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Petro-Chem Processing, Inc. v. EPA

Citation: 19 ELR 20534
No. Nos. 87-1487 et al., 866 F.2d 433/28 ERC 1761/(D.C. Cir., 01/13/1989)

The court holds that a trade organization of hazardous waste treatment firms and a member company lack standing to challenge the Environmental Protection Agency's (EPA's) decisions to extend a deadline under the Resource Conservation and Recovery Act (RCRA) and to authorize disposal of hazardous waste in underground salt formations and caves. Both plaintiffs challenged EPA's decision to extend by three years the deadline for "big city" cement kilns to apply for interim status under RCRA, which would allow them to burn liquid hazardous waste without a permit. The organization claimed that its members would sustain competitive and economic injury as a result of the deadline extension in that new entrants into the industry would avoid much of the waiting period involved in obtaining a permit and would reduce the supply of hazardous waste available to the organization's members; the individual plaintiff alleged that a competitor's entry into the market would reduce the supply of waste available to it. In a separate action, the trade organization challenged EPA regulations authorizing for the first time the disposal of hazardous waste in salt domes, salt bed formations, underground mines, and caves. The organization alleged that the regulations would allow competitors to use the cheaper method of geologic disposal, thus gaining business at the expense of the organization's members.

The court first holds that plaintiffs' competitive claims fail to meet the prudential standing requirement. The court earlier held, in Hazardous Waste Treatment Council v. Environmental Protection Agency, 19 ELR 20063, that the prudential requirement for standing under RCRA was not met by this same organization's claims that lax regulation of competitors would cause economic harm to its members. As in that case, there is no evidence of congressional intent in RCRA to improve the competitive position of high-tech recyclers, nor is there any reason to regard such firms as suitable challengers to EPA's actions. Additional legislative history provided by the organization in an attempt to distinguish this case from the earlier one proves only that Congress intended to encourage proper disposal and recycling of hazardous wastes, not that it intended to improve the competitive position of the organization's members. The court holds that affidavits of two individual members of the organization are time-barred and thus the organization does not have standing to represent the individuals' consumer environmental interests. Although the earlier decision held that a member's consumer interest was germane to plaintiff's organizational goal of protecting the environment through the adoption of environmentally sound disposal practices, the two individuals became members of the organization more than 90 days after the cement kiln deadline was extended and the challenged regulation was filed. Both individuals would thus be time-barred by RCRA § 7006(a)(1) if they had asserted claims in their own right at the time the organization had asserted its representational claim, and an organization's standing depends on its members' standing to sue in their own right. Finally, the court holds that EPA's alleged lax regulation of hazardous waste disposal in salt domes does not provide a basis for the organization's standing. The injury plaintiff alleges is the potential for strict liability under the Comprehensive Environmental Response, Compensation, and Liability Act, which plaintiff's members would face if they began to use geologic repositories to prevent economic losses to their competitors and those allegedly unsafe repositories leaked. The court holds that this potential liability is not fairly traceable to EPA's regulation, since the actions leading to it would be undertaken voluntarily by plaintiff's members.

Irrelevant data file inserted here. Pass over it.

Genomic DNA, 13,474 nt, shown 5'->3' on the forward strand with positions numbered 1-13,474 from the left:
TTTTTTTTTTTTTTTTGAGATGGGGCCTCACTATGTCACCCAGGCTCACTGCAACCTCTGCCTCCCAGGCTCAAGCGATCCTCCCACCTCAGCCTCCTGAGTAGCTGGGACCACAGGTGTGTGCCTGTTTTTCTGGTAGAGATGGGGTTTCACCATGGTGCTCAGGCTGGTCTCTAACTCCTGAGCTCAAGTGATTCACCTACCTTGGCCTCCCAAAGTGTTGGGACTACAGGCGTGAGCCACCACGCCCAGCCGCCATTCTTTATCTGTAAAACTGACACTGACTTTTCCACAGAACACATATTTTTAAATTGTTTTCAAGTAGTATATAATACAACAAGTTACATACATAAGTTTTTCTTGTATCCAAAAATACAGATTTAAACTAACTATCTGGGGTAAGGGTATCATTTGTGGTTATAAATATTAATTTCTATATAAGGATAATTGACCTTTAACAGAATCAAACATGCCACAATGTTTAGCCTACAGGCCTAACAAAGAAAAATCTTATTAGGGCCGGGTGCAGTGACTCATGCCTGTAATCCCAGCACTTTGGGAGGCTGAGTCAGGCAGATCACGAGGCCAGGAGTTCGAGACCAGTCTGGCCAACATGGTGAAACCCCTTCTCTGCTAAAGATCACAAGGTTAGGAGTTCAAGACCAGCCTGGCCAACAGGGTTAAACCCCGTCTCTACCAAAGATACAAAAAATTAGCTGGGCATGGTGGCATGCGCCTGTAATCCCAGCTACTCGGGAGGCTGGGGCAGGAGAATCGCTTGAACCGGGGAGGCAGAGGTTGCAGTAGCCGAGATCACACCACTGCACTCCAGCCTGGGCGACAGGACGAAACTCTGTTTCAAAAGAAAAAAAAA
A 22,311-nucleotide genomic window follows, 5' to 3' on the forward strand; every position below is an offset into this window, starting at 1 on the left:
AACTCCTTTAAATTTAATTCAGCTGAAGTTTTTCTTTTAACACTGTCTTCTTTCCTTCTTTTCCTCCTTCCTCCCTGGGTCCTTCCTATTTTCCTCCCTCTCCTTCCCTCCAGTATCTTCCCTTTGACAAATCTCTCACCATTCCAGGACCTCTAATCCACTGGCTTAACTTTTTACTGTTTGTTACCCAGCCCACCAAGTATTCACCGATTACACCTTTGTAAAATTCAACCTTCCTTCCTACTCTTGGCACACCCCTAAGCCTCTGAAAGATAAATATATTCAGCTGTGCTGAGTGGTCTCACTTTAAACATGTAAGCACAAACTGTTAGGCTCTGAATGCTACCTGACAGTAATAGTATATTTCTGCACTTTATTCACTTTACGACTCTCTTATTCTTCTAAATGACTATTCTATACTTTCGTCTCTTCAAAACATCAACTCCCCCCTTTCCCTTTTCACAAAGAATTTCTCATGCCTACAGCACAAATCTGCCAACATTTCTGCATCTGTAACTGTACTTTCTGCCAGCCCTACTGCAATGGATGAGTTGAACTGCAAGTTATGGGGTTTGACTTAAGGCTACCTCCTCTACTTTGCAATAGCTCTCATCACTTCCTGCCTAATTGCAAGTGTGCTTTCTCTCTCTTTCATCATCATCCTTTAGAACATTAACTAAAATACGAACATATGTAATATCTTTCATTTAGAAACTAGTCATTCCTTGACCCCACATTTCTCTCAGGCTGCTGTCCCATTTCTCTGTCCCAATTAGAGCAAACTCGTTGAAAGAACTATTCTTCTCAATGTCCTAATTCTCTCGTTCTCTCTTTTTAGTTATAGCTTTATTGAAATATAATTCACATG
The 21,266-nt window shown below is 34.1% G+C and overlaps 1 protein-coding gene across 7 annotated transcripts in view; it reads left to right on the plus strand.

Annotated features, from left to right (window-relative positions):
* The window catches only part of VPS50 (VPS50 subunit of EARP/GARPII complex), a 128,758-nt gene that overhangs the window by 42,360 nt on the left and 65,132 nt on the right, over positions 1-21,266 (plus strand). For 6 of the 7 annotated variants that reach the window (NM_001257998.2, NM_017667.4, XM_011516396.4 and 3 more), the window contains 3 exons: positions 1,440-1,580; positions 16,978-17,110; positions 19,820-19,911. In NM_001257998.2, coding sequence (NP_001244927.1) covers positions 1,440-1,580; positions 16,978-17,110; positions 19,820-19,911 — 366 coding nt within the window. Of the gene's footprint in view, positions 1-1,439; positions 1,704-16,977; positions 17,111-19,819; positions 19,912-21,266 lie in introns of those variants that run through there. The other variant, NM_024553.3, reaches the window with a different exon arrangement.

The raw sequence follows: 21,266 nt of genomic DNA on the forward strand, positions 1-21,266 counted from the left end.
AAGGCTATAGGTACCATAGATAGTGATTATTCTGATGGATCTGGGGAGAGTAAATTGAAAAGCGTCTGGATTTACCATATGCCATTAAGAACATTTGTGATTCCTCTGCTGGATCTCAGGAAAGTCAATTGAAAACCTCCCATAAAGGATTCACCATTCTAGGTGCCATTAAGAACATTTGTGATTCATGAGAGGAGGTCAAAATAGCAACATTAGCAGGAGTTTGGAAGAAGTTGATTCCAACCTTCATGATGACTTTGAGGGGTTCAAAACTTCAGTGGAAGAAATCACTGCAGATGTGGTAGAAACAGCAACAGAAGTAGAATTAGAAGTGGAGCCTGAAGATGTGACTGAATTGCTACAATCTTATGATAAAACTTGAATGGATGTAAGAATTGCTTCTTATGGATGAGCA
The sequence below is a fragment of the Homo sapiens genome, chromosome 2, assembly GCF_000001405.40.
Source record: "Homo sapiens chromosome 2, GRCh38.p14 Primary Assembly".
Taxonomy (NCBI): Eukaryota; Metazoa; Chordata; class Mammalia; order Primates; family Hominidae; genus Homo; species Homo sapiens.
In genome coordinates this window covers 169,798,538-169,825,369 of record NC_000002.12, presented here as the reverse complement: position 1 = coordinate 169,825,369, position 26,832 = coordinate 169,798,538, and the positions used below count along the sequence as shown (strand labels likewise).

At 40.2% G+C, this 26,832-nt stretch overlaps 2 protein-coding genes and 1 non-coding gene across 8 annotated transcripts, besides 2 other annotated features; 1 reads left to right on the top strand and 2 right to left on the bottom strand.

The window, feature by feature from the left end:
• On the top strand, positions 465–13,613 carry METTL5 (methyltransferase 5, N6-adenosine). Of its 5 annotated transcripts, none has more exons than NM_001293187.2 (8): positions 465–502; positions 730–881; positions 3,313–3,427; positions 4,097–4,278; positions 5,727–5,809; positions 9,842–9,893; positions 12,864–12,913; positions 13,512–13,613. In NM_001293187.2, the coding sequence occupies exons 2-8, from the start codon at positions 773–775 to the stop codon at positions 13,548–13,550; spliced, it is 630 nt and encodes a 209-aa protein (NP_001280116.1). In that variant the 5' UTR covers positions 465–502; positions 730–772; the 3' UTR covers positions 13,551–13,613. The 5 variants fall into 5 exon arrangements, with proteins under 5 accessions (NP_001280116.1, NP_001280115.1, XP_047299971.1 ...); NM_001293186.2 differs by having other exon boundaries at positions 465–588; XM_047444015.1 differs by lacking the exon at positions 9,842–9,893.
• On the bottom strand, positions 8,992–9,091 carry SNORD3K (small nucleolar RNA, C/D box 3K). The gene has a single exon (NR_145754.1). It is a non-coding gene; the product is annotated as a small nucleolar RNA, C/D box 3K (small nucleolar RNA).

Counsel for Petitioners
Ridgway M. Hall Jr.
Crowell & Moring
1101 Pennsylvania Ave. NW, Washington DC 20004-2505
(202) 624-2500

Richard G. Stoll
Freedman, Levy, Kroll & Simonds
1050 Connecticut Ave., Ste. 825, Washington DC 20036-5366
(202) 457-5100

David R. Case
Hazardous Waste Treatment Council, Inc.
1440 New York Ave. NW, Washington DC 20005
(202) 783-0870

Counsel for Respondent
Lisa F. Ryan, Scott A. Schachter
Land and Natural Resources Division
U.S. Department of Justice, Washington DC 20530
(202) 633-2000

Before: RUTH B. GINSBURG, SILBERMAN and D.H. GINSBURG, Circuit Judges.